Cinematic Releases: Dope

Dope hit theaters tonight. Find out what we thought.

" '80s. '90s. BMX never goes out
of style, yo."
A film that could have carried the weight of a culturally relevant message ends up buried in the muck of a story that never finds focus despite an extremely strong first chapter. Dope is a modern day tribute to '90s hip hop culture that ends up mixing too many ideas into a story that should have been a straightforward dramatic comedy with tones of a younger Spike Lee and other iconic directors of that era. As the core idea of Dope plays out over the first forty five minutes, it becomes quickly apparent that the story was never quite ready for the screen. 

Bouncing between a great setup about three teenage hip hop geeks, a drug deal gone bad, entrance exams for Harvard, and miscalculated characters that should never have been introduced, Dope is a strange misfire that needed more time in the editing room and a second set of eyes on the ever expanding script. And to release this movie during blockbuster season is another confusing misstep that will surely see this thing get destroyed by Inside Out and Jurassic World this weekend. Dope finds a footing early on but ends up shifting too many times, ultimately losing momentum throughout.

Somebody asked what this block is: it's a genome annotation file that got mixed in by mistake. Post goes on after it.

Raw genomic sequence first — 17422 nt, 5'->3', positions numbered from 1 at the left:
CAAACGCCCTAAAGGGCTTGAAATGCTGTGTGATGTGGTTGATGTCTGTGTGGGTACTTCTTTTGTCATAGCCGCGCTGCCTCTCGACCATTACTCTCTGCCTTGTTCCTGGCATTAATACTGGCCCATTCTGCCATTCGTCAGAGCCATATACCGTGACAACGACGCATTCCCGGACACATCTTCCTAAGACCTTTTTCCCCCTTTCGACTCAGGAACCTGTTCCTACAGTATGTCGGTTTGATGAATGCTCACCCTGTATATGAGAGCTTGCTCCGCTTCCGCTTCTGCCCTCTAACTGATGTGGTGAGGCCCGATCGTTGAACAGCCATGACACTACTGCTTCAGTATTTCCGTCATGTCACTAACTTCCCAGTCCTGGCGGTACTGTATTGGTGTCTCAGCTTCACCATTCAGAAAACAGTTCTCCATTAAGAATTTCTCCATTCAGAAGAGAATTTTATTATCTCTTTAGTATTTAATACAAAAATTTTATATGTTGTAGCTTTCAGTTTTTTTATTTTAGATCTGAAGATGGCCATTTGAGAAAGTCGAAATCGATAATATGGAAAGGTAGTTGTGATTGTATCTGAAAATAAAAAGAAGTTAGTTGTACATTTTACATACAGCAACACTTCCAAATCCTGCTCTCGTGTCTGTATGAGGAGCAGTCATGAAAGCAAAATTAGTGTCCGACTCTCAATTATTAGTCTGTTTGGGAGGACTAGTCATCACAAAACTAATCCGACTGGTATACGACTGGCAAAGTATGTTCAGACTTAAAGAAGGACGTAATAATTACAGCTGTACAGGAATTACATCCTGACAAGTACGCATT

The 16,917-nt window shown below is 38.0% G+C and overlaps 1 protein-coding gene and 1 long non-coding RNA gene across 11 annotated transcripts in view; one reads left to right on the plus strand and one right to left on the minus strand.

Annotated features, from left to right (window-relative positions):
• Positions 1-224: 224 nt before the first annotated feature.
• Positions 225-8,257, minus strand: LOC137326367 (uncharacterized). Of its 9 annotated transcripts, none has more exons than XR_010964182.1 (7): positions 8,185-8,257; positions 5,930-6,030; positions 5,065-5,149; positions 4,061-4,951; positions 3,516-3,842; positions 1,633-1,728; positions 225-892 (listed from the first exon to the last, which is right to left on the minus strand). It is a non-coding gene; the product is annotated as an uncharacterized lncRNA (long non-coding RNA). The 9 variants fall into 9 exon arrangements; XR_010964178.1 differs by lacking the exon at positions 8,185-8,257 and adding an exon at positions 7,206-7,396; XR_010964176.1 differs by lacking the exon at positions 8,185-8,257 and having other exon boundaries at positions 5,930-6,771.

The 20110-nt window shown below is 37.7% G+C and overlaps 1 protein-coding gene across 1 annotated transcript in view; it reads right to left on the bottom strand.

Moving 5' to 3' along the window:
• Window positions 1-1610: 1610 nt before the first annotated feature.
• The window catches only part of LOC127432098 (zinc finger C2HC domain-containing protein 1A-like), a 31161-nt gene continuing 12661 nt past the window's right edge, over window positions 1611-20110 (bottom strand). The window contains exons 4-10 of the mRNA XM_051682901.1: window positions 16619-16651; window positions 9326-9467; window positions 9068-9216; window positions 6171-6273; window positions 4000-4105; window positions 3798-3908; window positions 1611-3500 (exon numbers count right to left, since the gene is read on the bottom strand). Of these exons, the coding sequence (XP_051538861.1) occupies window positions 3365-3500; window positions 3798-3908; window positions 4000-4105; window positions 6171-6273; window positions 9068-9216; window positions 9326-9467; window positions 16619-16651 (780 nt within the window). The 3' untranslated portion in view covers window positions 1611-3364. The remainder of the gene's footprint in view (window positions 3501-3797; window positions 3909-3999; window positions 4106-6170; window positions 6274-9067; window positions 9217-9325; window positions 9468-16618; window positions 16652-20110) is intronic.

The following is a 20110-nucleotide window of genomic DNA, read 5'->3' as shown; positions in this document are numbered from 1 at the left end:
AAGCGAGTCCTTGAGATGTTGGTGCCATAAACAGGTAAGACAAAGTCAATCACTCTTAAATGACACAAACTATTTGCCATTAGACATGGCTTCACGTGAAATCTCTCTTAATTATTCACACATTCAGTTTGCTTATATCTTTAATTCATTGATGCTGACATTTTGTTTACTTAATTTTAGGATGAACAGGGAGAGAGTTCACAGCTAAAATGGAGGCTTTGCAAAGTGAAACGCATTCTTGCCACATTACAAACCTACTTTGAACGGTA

From the trailers, Dope looked like it would be an entertaining coming of age tale that would pay respect to its predecessors. In some aspects it hits some high marks with awesome acting, an excellent throwback soundtrack, and some perfectly timed comedic performances. Unfortunately, director Rick Famuyiwa tries to cram too many ideas into his movie, causing the run time to expand while the sum of the story falters under the weight of non-essential elements that do nothing to move the plot forward. Through uncomfortable non-erotic moments to an uninspired Roger Guenveur Smith trying to relive his King of New York glory days, Dope is a muddled mess that should have stuck to one theme. 

"Tell me I look like my mom again
and I'll beat your black ass."
All the actors in Dope outperform the messy writing and directorial blunders. Shameik Moore offers a high energy performance as the main character Malcolm as his supporting stars, Kiersey Clemons and Tony Revolori (The Grand Budapest Hotel), bring a natural friendship dynamic to the screen. But the real star of the show here is Zoe Kravitz. Looking like a beautiful and inspiring spitting image of her mother (Lisa Bonet) in the '80s hit The Cosby Show, Kravitz absolutely becomes a leading lady with Dope. If anything significant comes out of this film's confusing release, it will be her star finally shining brightly with bigger, better roles. 

I really wanted to like Dope. At the core, there's a solid foundation for an enjoyable movie here. With more time in the cutting room and a co-writer, this could have been a return to form for hip hop movie making. The acting serves its purpose, the music is fun to hear again, and the premise is really cool. With too much thrown in to the mix and a constant stream of unneeded story points, Famuyiwa turns in a mediocre film at best that sadly unravels its final message in a meandering conclusion that feels forced. 

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